Who’s to blame?
Donald Smith (Commentary, Letters, “No war,” July 16, Oklahoma Gazette) wishes to remind those of us with “short memories” that the United States sent troops into Iraq at the order of George W. Bush. I wish to refresh his memory and ask him if he remembers 9/11.
Does he remember which Middle Eastern countries were used to train for and plan this unwarranted attack on the United States that cost over 3,000 lives?
I also wish to remind him that all of our intelligence information, as well of that of our European allies, indicated that Iraq did have weapons of mass destruction. (In fact, they did have chemical weapons that they used on their own people.) Regardless, the Democrats requested to have a second vote taken regarding congressional approval of invading Iraq. Whereas a handful of them had voted against doing so to begin with, they now wished to unanimously approve of the measure, which they did.
Only in hindsight did some fair-weather individuals start blaming Bush for the invasion. The worst political decision seems to be the one that Obama has made to prematurely withdraw too many troops. This has resulted in relinquishing all of our hard-earned progress, making our efforts and sacrifices to no avail.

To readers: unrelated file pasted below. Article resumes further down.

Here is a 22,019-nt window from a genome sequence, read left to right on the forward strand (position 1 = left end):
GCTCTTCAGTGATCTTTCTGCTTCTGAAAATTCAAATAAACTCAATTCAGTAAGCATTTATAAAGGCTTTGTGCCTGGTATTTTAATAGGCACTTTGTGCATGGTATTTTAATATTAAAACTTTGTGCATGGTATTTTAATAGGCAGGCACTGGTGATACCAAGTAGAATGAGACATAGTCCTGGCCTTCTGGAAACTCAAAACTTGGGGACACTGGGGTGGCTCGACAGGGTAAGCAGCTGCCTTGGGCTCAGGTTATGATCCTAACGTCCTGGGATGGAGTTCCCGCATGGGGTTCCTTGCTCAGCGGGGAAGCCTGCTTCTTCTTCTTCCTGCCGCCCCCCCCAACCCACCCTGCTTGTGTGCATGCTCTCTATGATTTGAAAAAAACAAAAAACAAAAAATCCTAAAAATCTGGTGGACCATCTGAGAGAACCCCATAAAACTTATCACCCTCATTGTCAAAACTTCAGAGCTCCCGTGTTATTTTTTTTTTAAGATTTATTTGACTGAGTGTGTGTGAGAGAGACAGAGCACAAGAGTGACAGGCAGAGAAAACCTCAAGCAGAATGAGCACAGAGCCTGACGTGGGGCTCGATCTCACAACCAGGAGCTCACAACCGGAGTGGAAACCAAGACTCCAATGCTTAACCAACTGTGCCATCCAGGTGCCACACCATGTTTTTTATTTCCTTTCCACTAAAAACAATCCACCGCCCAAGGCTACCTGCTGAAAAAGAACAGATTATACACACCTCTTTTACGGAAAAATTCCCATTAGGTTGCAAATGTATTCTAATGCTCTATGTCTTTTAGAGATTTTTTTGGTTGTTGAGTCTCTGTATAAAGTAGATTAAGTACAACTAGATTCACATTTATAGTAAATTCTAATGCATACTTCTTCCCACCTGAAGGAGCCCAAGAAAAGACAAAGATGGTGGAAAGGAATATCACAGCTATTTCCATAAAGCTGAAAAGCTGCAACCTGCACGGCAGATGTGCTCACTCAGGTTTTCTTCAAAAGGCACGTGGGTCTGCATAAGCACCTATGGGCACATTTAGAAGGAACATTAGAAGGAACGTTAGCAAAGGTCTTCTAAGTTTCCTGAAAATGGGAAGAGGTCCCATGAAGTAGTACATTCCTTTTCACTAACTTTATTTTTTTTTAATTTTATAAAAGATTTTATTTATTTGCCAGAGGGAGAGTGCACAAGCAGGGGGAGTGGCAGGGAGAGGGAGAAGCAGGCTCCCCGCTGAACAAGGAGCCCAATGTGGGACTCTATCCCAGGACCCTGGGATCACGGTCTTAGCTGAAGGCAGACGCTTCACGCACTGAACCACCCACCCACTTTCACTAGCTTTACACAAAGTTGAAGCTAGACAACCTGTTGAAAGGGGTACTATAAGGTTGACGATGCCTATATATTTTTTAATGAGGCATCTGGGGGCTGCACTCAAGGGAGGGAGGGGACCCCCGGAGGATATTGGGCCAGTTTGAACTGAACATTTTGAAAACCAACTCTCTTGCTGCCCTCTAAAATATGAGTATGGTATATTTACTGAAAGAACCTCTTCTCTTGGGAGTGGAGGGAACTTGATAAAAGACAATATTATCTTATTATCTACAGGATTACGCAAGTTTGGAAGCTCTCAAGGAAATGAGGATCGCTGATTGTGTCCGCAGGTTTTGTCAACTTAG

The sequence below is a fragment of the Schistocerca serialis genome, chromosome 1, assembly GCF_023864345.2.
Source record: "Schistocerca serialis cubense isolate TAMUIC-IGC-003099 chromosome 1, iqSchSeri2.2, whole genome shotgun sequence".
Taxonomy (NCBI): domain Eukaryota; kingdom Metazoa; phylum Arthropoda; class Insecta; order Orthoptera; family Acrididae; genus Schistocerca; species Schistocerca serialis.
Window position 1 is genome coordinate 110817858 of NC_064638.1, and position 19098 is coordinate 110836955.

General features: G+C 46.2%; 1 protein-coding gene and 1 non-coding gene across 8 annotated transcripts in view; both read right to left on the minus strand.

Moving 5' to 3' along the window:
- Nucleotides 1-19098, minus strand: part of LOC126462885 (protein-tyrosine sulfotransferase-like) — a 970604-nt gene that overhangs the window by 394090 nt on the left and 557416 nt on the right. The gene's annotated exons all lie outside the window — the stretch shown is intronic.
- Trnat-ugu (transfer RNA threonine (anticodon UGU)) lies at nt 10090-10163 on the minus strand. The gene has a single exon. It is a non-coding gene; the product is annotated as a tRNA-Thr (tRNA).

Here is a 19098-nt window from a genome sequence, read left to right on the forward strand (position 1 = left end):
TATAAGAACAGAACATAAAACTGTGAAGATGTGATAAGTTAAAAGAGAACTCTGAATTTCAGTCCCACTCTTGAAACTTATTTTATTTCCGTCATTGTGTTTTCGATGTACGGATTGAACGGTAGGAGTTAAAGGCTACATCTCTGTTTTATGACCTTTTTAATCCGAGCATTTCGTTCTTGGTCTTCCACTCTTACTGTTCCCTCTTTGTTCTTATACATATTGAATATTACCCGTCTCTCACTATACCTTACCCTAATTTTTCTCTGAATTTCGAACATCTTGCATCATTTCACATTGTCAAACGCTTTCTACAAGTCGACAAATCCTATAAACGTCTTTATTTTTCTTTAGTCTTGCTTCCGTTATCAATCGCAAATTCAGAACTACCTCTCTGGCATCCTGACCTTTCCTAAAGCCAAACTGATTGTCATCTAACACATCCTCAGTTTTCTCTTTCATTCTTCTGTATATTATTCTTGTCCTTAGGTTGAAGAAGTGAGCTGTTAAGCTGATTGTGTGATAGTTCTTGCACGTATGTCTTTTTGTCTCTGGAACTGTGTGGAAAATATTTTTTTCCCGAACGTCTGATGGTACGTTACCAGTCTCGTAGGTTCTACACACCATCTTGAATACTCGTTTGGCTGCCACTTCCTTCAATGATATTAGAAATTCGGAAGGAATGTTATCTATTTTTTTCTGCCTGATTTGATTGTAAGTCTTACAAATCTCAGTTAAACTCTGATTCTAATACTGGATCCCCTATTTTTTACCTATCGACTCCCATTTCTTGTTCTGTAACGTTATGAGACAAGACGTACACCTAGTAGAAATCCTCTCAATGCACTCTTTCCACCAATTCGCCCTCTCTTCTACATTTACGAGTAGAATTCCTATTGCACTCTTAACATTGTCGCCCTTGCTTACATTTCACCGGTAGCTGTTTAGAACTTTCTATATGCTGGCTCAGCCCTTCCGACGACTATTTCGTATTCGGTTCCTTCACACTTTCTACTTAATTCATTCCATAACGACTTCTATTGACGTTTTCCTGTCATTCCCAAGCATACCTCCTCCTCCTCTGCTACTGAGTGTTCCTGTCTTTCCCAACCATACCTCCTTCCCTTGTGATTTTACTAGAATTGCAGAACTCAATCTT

— Mickey McVay
Thanks for having courage
I wish to congratulate you in your article “Cartel Crossroads” (News, Ben Felder, July 16, Gazette). It was extremely insightful and with great timing. Unfortunately, the Spanish media (newsprint and radio) in Oklahoma has totally refused to address these issues. From Capitol Hill Main Street to South Western Avenue, they have chosen to ignore this tragedy.
We do experience the impact of the cartels in our state, but you guys are the only ones with enough courage, moral responsibility and common sense willing to talk about it. Once again, congratulations. No wonder you guys are Oklahoma’s No. 1 paper for English and Spanish speakers.
— Willie Quiñones
Poll results might be skewed
A SoonerPoll commissioned by the seemingly anti-wind organization OK Property Rights Association reports the results their customer expected: “Oklahoma voters believe there is not enough regulation of wind energy development or oversight of wind tax subsidies in the state.” If questions were framed impartially, that survey would have included thousands of Oklahomans who prefer wind turbines and solar panels to an unprecedented 50 percent increase in property-damaging earthquakes since October 2013. It might have included responses from more than 4,000 Oklahomans employed from 2003-2012 in the wind industry, which created $340 million in labor income.
Oklahoma generates more than 3,000 megawatts of wind energy, ranking our state in the top 10, according to the Oklahoma-based Wind Energy Coalition. The industry has the potential to do even better.
— Tim Wagner